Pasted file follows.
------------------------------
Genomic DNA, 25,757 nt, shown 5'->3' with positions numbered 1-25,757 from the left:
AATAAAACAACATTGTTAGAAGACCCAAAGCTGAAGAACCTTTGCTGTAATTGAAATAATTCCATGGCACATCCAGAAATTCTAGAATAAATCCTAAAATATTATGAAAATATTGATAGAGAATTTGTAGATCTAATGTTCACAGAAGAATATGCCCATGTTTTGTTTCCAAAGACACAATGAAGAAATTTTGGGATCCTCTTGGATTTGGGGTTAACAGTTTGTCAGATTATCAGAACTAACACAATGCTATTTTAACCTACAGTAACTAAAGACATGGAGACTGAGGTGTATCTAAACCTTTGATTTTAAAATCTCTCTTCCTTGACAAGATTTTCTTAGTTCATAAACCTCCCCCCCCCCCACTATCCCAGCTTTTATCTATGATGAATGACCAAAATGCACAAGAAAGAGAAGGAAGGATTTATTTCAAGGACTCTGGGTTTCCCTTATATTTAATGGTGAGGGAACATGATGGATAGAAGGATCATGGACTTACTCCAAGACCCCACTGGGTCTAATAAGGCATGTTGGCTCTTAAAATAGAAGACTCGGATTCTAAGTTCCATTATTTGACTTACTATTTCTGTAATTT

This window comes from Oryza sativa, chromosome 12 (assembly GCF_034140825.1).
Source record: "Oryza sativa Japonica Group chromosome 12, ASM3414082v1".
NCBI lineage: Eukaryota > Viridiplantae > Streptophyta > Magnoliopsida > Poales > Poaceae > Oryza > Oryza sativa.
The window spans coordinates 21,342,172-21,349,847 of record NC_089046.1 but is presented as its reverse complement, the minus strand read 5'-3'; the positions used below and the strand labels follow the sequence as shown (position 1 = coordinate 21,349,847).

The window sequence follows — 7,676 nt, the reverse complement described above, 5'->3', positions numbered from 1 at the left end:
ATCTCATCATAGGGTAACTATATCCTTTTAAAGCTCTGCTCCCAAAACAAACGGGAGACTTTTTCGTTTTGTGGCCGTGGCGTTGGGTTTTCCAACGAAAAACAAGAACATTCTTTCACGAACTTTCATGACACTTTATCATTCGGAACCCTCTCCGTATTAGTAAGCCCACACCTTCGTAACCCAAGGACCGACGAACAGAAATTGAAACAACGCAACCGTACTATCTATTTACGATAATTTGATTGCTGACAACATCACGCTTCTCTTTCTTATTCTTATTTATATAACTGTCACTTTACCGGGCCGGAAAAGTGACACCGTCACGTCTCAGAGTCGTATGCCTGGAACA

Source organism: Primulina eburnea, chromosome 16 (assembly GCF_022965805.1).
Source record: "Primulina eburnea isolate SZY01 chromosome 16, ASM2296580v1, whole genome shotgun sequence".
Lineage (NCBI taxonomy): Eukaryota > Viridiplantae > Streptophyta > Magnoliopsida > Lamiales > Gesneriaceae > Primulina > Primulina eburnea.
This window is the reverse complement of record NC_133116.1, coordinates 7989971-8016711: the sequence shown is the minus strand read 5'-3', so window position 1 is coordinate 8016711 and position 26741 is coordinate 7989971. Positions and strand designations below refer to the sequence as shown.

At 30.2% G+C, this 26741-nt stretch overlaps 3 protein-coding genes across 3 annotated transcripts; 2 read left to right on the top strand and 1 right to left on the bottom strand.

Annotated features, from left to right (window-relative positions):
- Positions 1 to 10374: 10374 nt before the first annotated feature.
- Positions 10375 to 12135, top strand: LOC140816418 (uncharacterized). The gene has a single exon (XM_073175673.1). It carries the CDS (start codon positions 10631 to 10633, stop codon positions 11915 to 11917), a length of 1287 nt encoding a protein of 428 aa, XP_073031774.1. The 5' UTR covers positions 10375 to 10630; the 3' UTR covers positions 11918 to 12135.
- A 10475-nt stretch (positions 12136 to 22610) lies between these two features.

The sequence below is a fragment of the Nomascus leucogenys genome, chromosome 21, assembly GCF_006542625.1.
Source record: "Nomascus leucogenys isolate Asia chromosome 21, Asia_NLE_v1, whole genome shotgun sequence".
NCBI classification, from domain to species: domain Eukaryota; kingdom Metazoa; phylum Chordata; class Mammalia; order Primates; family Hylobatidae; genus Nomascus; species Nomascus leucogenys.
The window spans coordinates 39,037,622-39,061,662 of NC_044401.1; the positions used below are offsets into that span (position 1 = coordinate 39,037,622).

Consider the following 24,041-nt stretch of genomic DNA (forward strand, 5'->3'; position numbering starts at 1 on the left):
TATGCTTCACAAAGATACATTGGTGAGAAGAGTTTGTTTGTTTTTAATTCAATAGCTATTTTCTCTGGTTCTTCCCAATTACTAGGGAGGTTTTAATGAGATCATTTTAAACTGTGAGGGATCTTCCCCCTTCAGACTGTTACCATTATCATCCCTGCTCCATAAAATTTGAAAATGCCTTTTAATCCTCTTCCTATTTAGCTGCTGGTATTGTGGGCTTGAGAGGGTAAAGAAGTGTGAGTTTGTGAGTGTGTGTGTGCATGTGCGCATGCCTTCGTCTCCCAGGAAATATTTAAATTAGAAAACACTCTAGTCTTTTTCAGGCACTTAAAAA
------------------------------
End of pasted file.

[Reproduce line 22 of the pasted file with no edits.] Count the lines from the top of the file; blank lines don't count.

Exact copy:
Consider the following 24,041-nt stretch of genomic DNA (forward strand, 5'->3'; position numbering starts at 1 on the left):